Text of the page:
Although there are no other features of interest out there to monitor yet, the next couple of names on the list are Sean and Tammy.  As we head into October, activity from Africa begins to dwindle, and we start looking to the western Caribbean and Gulf of Mexico for formation areas.  The ocean temperature in these areas is also very warm compared to normal for this time of year, so not only does that give incipient storms a nudge, the area of "favorable" warm water is larger than normal too.

21 September 2023

Monitoring two new disturbances as Nigel exits the scene

Activity in the Atlantic has been relatively uneventful for the middle of September, so since my previous post on Friday, Lee did of course make landfall in Nova Scotia, Margot dissipated, and Nigel became a hurricane.  Today, Nigel is heading for colder water and won't be around much longer, but there are two areas of interest to keep an eye on.  The next two names are Ophelia and Philippe.

I'll start with Nigel.  It was upgraded to a hurricane on Monday morning and tracked north through the middle of the Atlantic.  It reached Category 2 intensity for a while late Tuesday into Wednesday, but is now a Category 1 hurricane again, and expected to become an extratropical cyclone by Friday morning as it heads toward Iceland... two weeks after leaving the African coast.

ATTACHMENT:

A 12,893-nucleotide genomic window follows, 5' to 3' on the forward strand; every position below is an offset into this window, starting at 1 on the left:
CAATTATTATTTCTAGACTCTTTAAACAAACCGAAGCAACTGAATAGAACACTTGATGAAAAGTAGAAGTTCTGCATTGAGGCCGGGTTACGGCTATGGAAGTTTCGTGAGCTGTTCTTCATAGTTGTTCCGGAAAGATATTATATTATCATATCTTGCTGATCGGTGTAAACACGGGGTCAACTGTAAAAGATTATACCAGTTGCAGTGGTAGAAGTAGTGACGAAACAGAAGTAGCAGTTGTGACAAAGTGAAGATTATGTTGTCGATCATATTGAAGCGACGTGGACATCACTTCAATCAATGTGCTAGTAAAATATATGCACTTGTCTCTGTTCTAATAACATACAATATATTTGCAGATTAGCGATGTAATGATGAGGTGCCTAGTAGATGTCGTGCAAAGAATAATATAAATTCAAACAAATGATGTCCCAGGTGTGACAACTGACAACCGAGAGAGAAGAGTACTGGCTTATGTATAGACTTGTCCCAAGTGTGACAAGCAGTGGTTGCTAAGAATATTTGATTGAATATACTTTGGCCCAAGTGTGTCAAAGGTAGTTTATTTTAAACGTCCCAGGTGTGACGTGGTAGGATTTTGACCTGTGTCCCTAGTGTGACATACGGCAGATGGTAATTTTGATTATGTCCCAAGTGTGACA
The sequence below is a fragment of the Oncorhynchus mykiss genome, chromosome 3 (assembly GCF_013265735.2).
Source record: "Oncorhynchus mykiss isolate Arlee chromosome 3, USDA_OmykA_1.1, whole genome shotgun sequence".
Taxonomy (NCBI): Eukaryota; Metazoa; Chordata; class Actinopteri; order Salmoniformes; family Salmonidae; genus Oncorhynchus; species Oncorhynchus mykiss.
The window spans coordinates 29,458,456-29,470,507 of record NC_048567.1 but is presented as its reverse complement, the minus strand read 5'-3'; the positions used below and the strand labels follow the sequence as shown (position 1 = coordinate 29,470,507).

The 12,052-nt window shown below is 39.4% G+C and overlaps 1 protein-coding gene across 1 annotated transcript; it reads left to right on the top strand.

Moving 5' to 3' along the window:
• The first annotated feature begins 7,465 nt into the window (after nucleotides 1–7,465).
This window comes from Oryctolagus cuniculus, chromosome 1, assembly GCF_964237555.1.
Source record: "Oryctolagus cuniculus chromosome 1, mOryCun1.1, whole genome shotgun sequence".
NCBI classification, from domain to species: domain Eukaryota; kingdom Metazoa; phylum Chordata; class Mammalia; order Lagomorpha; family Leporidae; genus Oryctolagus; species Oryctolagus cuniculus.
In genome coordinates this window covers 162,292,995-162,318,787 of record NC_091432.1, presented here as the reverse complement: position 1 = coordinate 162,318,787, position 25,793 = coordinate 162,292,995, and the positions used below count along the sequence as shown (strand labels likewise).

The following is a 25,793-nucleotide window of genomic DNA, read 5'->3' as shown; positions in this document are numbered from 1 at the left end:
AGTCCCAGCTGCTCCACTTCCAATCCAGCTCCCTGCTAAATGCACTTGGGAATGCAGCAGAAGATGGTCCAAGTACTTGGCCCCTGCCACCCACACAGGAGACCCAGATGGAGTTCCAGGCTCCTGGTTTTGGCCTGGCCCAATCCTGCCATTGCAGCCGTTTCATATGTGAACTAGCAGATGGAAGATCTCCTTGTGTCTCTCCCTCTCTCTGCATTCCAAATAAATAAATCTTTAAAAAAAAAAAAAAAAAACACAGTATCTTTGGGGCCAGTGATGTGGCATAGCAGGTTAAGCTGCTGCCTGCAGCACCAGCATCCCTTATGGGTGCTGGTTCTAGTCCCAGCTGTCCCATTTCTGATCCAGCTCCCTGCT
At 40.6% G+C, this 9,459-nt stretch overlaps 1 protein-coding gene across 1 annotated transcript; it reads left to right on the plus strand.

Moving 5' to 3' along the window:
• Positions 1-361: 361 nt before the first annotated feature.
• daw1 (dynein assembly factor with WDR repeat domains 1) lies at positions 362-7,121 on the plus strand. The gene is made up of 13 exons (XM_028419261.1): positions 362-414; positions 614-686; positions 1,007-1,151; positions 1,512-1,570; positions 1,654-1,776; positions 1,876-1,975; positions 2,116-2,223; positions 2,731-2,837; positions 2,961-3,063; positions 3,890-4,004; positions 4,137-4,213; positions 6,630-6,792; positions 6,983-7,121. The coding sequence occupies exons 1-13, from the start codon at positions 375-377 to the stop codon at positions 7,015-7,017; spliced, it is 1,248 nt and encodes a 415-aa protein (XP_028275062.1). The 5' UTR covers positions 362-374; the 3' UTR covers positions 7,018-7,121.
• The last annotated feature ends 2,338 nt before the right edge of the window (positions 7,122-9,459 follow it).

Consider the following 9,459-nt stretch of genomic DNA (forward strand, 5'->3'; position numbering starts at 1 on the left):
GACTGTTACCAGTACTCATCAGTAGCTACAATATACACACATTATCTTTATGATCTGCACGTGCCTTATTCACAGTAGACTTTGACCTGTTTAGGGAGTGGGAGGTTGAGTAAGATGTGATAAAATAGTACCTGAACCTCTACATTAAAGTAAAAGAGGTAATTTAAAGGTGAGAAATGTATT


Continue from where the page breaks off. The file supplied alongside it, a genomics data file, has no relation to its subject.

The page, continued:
The first area of interest to watch for development is a low pressure that is beginning to form along an old stalled-out cold front.  It's centered east of the Florida peninsula and has been designated as Potential Tropical Cyclone 16 by NHC on Thursday morning.  That means it still hasn't formed, but is expected to and warrants some tropical storm warnings.

It already has characteristics that are more subtropical than tropical, but either way, it would get named and NHC will issue advisories and forecast products for it.  The forecast brings it north to a landfall in North Carolina on Saturday morning as a (sub)tropical storm. Tropical storm force winds will likely arrive in eastern NC on Friday evening.  You can find the full suite of the latest forecast products at https://www.nhc.noaa.gov/graphics_at1.shtml?start#contents